3. Don’t Make Them Think
This is one of our favorite books here at SEJ, and with good reason. Your customers shouldn’t have to chase you down to give you money. Make it obvious and simple for them to download your book, make a purchase, or whatever you consider converting.
If you want to keep their attention make sure the next step is obvious and clutter-free. A good place to start is with UX testing to see if your site and conversion path are as user-friendly as they should be.
4. Show Your Human Side
There is a fine line between being professional and being stiff and unapproachable. Showing your human side does not necessarily mean being tongue-in-cheek if that isn’t the tone your business sets. It can mean having your social team sign their names when they respond to posts, or sending a “Thank You” box of chocolates to a big client.
Humanizing your brand helps your customers (or potential customers) bond with your company and creates lifelong advocates. All the marketing dollars in the world can’t buy that type of loyalty. The people behind your brand are what make you more than just one of a billion other websites, it is important to show them off.
@AskCapitalOne does a great job of showing their human side.
Their Twitter team signs on and off each day, and initials each post. Their audience knows they are talking to real people, not just another faceless “corporate lackey”.
5. Get Personal
With so many brands vying for attention, getting personal is an effective method to gain and keep the attention of your target audience. Instead of shouting your message at everyone, whittle your target audience down to your ideal audience and speak directly to them.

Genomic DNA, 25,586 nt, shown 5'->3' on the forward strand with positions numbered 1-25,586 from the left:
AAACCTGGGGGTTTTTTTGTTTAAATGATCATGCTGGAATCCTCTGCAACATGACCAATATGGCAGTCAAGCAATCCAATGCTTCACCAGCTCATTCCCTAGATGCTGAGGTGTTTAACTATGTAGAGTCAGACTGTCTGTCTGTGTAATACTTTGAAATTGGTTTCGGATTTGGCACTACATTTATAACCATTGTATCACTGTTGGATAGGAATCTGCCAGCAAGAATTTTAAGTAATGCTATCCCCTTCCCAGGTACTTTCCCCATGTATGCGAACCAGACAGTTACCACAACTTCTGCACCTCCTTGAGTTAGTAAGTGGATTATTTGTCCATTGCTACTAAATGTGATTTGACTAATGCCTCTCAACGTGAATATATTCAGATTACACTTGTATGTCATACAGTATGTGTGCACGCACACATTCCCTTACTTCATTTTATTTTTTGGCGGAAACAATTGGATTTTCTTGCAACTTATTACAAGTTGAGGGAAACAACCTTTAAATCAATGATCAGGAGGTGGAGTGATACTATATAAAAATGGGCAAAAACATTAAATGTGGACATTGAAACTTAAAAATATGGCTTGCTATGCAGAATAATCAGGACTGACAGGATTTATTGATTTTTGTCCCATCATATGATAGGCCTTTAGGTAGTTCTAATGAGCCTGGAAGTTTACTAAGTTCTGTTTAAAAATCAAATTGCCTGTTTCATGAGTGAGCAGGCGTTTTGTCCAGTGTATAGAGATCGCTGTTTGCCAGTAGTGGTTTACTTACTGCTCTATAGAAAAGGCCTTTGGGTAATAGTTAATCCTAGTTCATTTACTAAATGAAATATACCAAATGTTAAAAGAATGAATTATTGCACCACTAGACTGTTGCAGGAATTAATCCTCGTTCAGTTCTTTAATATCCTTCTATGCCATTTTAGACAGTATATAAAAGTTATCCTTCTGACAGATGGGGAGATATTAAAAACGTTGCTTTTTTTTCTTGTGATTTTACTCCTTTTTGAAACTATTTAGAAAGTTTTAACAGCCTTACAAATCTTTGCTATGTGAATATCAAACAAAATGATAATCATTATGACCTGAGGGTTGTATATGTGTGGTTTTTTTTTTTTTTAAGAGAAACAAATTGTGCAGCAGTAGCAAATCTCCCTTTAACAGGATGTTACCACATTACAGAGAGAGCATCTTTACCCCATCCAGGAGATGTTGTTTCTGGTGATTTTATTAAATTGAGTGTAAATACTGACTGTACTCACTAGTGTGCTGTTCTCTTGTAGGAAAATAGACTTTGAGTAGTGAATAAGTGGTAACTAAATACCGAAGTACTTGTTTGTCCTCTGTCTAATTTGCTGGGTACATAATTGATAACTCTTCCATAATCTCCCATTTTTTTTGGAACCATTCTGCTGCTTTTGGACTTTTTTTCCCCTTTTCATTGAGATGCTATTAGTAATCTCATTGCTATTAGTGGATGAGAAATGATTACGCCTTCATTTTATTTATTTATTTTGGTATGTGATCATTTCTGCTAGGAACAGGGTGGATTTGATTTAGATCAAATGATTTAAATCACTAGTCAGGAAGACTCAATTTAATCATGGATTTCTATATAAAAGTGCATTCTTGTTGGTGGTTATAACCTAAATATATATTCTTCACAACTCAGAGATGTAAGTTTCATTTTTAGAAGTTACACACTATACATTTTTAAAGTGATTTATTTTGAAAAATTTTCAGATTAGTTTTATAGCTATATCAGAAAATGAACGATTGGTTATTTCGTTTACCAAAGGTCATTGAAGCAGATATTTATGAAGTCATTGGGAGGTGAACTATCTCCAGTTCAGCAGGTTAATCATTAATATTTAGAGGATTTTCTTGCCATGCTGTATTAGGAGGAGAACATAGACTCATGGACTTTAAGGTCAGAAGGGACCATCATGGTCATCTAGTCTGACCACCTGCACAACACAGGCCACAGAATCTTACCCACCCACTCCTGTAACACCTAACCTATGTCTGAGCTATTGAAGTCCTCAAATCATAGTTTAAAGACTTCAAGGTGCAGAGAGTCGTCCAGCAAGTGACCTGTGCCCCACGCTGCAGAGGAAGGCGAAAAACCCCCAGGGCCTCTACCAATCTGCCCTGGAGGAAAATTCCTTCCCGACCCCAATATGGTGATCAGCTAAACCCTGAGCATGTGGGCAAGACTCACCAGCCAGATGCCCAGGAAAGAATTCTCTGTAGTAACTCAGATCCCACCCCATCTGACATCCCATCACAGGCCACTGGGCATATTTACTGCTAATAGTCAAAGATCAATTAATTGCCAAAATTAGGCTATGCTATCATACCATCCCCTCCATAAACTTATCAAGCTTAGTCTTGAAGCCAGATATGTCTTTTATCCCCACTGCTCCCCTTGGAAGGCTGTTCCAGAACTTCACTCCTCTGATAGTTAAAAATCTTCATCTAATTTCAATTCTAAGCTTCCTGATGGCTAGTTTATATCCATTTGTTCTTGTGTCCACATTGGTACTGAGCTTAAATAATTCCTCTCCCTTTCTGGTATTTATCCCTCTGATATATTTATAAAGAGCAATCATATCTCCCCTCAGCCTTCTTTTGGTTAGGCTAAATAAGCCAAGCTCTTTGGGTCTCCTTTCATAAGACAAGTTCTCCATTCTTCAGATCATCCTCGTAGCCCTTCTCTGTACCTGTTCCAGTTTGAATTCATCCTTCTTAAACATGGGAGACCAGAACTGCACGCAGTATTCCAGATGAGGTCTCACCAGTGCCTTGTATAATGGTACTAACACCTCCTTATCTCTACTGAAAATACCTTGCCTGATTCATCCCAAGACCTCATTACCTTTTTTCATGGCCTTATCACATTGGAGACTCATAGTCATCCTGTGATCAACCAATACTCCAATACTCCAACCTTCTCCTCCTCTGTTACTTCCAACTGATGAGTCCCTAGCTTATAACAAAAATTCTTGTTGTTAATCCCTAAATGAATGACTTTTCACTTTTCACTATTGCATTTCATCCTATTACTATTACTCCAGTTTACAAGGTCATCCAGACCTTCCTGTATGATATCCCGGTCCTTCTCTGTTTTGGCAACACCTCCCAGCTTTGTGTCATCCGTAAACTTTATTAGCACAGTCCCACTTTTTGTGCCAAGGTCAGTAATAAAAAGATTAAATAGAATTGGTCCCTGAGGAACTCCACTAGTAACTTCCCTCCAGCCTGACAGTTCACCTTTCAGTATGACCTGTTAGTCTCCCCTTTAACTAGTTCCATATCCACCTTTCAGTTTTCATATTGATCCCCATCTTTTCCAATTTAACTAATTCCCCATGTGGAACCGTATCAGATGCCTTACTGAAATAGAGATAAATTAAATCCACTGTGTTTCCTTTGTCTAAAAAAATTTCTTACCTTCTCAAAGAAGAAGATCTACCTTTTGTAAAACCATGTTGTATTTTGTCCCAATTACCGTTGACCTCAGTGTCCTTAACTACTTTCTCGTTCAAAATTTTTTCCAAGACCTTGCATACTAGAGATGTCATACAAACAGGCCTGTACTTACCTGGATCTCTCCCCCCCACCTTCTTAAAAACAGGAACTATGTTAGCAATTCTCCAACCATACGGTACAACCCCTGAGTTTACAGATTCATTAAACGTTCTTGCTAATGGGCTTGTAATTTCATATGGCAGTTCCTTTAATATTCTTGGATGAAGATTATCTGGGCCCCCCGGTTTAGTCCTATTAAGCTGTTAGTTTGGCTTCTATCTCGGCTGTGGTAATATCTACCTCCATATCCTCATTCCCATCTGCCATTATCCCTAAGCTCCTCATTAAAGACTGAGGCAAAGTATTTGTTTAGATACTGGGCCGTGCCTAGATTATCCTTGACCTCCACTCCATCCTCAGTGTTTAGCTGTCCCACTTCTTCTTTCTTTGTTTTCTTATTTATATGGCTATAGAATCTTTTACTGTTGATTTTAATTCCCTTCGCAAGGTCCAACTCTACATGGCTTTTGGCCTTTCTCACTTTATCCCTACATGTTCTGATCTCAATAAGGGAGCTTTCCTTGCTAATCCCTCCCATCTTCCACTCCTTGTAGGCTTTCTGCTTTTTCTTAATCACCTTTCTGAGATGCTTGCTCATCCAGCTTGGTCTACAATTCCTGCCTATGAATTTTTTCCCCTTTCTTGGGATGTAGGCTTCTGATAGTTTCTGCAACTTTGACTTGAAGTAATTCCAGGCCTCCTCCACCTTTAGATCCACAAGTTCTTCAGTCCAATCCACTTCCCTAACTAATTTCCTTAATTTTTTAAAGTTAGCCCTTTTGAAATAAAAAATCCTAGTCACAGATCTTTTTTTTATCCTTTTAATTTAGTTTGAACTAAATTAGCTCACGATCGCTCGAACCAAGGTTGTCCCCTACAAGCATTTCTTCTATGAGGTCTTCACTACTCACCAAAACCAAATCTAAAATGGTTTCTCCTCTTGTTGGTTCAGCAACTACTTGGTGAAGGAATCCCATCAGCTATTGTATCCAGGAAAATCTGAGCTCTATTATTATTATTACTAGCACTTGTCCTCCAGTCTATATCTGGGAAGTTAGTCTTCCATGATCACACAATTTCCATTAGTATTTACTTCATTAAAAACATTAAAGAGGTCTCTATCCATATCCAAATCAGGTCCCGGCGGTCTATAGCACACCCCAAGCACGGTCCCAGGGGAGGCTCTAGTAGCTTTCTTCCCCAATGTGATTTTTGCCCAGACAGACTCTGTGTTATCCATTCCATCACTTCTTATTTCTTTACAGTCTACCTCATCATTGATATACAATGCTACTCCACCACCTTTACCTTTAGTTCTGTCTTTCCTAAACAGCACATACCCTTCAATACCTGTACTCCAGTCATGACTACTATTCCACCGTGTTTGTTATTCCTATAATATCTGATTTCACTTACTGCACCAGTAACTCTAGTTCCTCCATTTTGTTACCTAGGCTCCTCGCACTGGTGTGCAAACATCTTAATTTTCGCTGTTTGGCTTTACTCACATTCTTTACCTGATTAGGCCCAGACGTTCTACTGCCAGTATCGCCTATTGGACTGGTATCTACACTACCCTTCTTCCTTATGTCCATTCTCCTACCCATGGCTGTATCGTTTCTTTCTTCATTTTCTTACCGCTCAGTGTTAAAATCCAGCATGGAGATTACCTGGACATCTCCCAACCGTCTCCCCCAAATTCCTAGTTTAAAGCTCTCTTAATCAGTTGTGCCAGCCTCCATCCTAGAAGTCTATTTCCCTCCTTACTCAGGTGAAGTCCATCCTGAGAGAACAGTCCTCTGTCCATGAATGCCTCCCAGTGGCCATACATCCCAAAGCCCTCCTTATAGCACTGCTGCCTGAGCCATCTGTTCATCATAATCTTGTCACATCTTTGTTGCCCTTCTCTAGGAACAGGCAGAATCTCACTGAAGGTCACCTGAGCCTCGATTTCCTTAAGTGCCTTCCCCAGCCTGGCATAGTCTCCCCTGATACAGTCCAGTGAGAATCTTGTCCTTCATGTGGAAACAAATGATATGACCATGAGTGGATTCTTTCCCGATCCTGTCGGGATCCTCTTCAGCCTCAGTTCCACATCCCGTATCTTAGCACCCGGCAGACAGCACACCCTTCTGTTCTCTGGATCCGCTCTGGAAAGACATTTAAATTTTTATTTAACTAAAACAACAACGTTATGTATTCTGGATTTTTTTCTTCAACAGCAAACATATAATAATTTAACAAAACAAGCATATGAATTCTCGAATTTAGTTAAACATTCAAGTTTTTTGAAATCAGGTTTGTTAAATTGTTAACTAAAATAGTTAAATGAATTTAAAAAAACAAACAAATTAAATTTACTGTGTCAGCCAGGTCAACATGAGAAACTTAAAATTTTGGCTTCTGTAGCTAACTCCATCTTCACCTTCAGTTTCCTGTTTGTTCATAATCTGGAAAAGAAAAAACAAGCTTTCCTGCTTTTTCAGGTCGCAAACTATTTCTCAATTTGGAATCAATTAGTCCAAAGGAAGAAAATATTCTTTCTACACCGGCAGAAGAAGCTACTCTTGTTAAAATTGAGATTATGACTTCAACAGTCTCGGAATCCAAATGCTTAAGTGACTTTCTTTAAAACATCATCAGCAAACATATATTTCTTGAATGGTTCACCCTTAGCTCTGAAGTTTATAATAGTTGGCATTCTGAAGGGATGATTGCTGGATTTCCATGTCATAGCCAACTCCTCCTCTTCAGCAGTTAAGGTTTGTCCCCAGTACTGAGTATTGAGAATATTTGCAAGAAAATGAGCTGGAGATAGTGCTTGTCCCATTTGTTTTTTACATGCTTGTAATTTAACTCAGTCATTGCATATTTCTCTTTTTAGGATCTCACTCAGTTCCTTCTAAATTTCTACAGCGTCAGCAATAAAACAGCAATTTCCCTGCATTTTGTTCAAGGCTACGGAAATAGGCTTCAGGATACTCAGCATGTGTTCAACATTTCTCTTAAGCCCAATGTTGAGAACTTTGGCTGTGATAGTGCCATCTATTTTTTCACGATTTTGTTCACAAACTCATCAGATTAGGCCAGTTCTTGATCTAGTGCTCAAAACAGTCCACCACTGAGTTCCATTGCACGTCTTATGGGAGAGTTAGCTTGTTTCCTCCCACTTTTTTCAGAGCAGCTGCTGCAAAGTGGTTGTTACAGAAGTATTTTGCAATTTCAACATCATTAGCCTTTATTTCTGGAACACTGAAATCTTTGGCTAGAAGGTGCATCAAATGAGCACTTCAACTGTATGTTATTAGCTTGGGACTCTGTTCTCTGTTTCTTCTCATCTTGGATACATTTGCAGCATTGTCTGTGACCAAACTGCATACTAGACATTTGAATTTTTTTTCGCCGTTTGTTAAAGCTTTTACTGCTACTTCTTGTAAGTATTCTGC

Too many business owners define their target audience as “Whoever will give me money!” That approach is like shooting a shotgun—you sort of hit everything, but you don’t really do any damage at all. Using a direct, targeted approach to marketing is more powerful—and more effective.
6. Be Unexpected
Since when is rocking the boat a bad thing? Being a little disruptive helps your brand be memorable, which makes it easier to stand out. Also called disruptive or guerrilla marketing, these marketing strategies stand out because they are different. Instead of just saying “Hey, buy my product!”, these strategies grab on to your audience’s attention and hold tight.
A great example of this is Patagonia’s “Don’t Buy This Jacket” campaign.
What kind of company tells you not to buy their product? The type of company that wants you to stop and think about the environmental impact of all the shopping that happen on cyber Monday instead of making another —and also the type of company people remember.
Want to Learn More About Reaching Your Audience?
Or, you can watch the whole presentation below:
Erin has a lot of great tips to share about how to find and keep your audience engaged – and what you should be testing to ensure they stick around.
Featured Image: Aniwhite/Shutterstock.com
In-post Photo #1: GongTo/Shutterstock.com
In-post Photo #2: Image by Paulo Bobita.
All screenshots by Danielle Antosz. Taken December 2015.